Here are some of the encouraging data points. A whopping 86% said that customer experience is a top strategic priority at their company. More than half work at companies that already have a single set of customer experience metrics in place across the entire company, and another 20% said that their firms are considering this move. What’s more, almost as many respondents said that their companies have a voice of the customer program in place, and another 29% said that their firms are actively considering a voice of the customer (VoC) program.

At this point I’m thinking, “Fantastic! Their companies care about customer experience, and they are implementing mission-critical programs that will help them succeed!”

Plus they’re coming from a good place. When we asked our panelists how they’d describe their executive team’s goal for customer experience, 63% of respondents said that their senior executives want to be the best in their industry, while another 13% said that their execs shoot higher and want to be seen as a customer experience leader across all industries.

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Back From My Pilgrimage To Mobile’s Mecca

Thomas Husson

Once again, I spent a couple of days in Barcelona at Mobile World Congress (MWC). 

With 60,000 visitors (10,000 more than last year) — including an amazing 12,000 developers (!), 3,000 CEOs, and 2,900 journalists — MWC is the place to be for anyone wanting to make the most of mobile technologies.

Year after year, it is interesting to see how the show is becoming more global, more open to non-telecom players (advertisers, developers, etc.), and more open to connected devices other than just phones.

While it is difficult to summarize all the news and announcements, here are my key takeaways from MWC 2011:

  • Android, Android, Android.Google’s Android stand was the hit of MWC this year. Why? Very clever marketing: It was located in the main hall away from all the other players in the App Planet hall; it had a “cool” bar with animations; the Android robot logo was all over the place; and it featured interesting demonstrations from startups and key players. Google’s Android was helped by Apple’s absence and the lack of a serious upgrade to Windows Phone 7, unlike last year. Of course, the Nokia-Microsoft deal came up in most conversations. Forrester has already published its take on the strategic implications of this key announcement (clients can read it here). As my colleague Charles Golvin sums it up: “Nokia hopes to produce its first Windows Phone in 2011, but it will not bring a significant portfolio to the market in volume until 2012 — a lifetime in today’s smartphone market.” With 300,000 Android phone activations per day and 170 Android-based handsets currently available from 27 vendors, Android is definitely getting a lot of traction.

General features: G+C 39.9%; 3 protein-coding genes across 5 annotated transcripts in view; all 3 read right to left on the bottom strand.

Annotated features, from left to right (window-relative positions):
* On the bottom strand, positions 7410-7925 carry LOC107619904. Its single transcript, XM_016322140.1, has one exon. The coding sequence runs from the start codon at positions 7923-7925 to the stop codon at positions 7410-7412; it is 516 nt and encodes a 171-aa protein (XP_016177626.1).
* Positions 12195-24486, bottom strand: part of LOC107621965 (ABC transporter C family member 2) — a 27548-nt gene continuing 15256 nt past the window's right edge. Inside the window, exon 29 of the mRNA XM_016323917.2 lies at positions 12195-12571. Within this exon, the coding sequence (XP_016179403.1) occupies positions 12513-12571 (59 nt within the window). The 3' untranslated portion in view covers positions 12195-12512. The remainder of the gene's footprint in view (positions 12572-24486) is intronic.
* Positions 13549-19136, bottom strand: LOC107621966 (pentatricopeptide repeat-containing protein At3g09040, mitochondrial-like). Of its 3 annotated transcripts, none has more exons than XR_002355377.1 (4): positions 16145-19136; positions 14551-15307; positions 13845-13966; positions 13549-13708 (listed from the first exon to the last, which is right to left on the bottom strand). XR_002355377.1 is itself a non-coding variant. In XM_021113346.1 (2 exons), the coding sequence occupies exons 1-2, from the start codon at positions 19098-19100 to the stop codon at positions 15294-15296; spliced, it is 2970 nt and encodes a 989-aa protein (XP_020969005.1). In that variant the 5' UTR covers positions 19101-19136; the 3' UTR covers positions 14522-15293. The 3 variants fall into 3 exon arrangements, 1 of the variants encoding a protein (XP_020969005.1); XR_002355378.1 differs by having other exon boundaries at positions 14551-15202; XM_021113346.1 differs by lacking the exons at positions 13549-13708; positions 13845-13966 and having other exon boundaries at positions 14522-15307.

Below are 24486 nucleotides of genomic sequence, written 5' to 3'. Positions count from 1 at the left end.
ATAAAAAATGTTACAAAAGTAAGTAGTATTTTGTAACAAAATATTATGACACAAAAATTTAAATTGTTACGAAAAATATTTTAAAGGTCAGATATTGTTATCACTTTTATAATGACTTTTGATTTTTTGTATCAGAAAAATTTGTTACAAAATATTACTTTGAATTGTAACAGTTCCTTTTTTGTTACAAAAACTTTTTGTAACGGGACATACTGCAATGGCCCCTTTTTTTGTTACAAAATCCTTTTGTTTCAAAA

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How To Build A Customer-Centric Culture

Paul Hagen

Building a customer-centric culture is occupying the minds and activities of a lot of companies that I’m talking with lately. This is great, because culture is the difference between going through the motions of a script and internalizing a set of values that dictate actions beyond the script.

Let me give an example: I recently was on the phone with an incredibly chipper call center rep at a telecommunications company. He didn’t answer either of the two questions that I had, yet remained friendly throughout the call. As the call ended, he said: “We aim not just to meet your expectations, but exceed them. Have I done that for you today?” Not only was the question a setup that will skew results, but the asking of the question made it clear that the company hadn’t succeeded in infusing customer-centric DNA into at least this person. A more customer-centric response is what you typically get from Vanguard or Fidelity: “I’m sorry that I can’t answer your questions. Let me find someone who can. Would you like to hold or can I call you back?”

Don’t get me wrong: Company intentions are important. Before I get into the culture part, I always step back with clients and ask "what kind of culture?" Don Norman's story about Southwest Airlines, in which the company refused to give customers reserved seats, food, and baggage transfers is a great example. The company's primary value proposition to customers is low prices (along with on-time service that's fun). That sets the stage for the kind of culture the company sets out to create. It's not customer-centric at all costs. It's focused on what’s valuable to customers.

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Calling European Interactive Design Agencies — Do You Want To Get Your Name In Front Of Forrester Clients?

Jonathan Browne